#1168 Gratitude for a cracked skull

Because I know where he was sitting, I can pick out the figure in the buckskin jacket. But when I took the picture, I had no idea what would happen.

With no ice to slip on, no major trip hazard to catch my foot, I took a head-splitting tumble…literally. The crack in my skull is small. My brain appears to be fine. The bruises in various parts of my body…


#1129 We are NOT our insecurities

Esther Freeman and Steve Rosenfield

Behind the scenes with the Jews of NY photo by Elisheva Engel — with Esther Freeman and Steve Rosenfield.

In the last several days I’ve had conversations and exchanges, in person and online, about body image, divorce, dementia, overwork, money worries and a host of other topics that reveal something about the insecurities each person was facing.

When I wrote about Colbie Caillat’s song, Try, yesterday, I was thinking about the body shaming women endure. Today I’m contemplating a lot of other things that can undermine anyone’s sense of self. So this feels like the right time to share a project I came across recently, “What I Be”.

Photographer Steve Rosenfield started the project in 2010 with the goal of sharing people’s insecurities through photographs. He would write their greatest insecurities on their faces or hands. His subjects would look straight into the camera, owning their deepest fears. Each would be asked to write 500 words about how his or her life was affected by insecurity. He writes:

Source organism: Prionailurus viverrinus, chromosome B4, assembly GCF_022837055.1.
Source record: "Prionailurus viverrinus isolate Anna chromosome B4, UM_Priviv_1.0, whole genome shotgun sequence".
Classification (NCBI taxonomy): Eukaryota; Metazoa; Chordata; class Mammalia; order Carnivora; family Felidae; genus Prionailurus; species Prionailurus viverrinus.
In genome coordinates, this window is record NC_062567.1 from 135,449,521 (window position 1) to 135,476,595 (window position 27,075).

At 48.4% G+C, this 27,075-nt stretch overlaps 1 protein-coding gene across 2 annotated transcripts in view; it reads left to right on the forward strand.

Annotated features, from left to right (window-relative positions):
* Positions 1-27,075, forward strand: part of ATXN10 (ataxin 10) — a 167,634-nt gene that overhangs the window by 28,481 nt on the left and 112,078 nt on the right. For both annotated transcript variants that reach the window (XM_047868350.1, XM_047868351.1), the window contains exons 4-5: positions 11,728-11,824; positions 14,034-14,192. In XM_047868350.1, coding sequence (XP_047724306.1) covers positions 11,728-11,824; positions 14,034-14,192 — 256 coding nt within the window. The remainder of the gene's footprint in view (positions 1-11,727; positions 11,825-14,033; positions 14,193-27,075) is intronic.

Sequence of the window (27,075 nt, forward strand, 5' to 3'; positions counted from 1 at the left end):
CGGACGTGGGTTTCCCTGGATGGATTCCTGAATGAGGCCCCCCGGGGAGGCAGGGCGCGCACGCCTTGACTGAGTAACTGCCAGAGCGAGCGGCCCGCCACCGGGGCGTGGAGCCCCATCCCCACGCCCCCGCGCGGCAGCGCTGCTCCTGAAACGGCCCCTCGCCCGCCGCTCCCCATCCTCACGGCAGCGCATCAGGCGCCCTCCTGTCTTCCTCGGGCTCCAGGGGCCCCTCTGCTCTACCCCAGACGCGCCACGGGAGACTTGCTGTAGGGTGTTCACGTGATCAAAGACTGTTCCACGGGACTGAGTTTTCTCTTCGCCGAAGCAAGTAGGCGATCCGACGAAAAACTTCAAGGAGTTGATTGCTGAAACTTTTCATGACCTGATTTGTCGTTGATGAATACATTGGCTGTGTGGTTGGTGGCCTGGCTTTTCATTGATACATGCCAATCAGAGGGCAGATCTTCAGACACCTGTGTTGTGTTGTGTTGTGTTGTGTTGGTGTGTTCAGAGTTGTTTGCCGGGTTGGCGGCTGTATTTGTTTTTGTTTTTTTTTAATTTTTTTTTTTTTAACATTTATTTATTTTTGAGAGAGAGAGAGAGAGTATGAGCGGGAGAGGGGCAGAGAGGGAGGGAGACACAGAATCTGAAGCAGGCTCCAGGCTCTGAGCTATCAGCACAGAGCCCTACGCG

Subjects are putting their insecurities out in the open, and exposing a side of themselves that nobody has seen before. By stating “I am not my_____,” they are claiming that they do in fact struggle with these issues, but it does not define who they are as a person. They are not denying their insecurity, they are owning it. It is not aimed for people to say “You’re not fat,” or “You don’t have love handles.” It is to spread awareness on what people go through due to society’s paved roads. These are serious issues that some of us can live with, but most battle on a day to day basis.

On their own the photographs are compelling. Add the words and stories, and the project becomes an anthem to the human spirit and a call for compassion.

Steve Waylon interviewed Rosenfield for Elephant Journal. For a better understanding of What I Be and why it is so powerful, take a half hour to watch the video. Then bookmark the project site, share it with friends, and deepen your connection to the human condition.

You can follow Steve Rosenfield on Facebook, Twitter, YouTube, Instagram and Tumblr.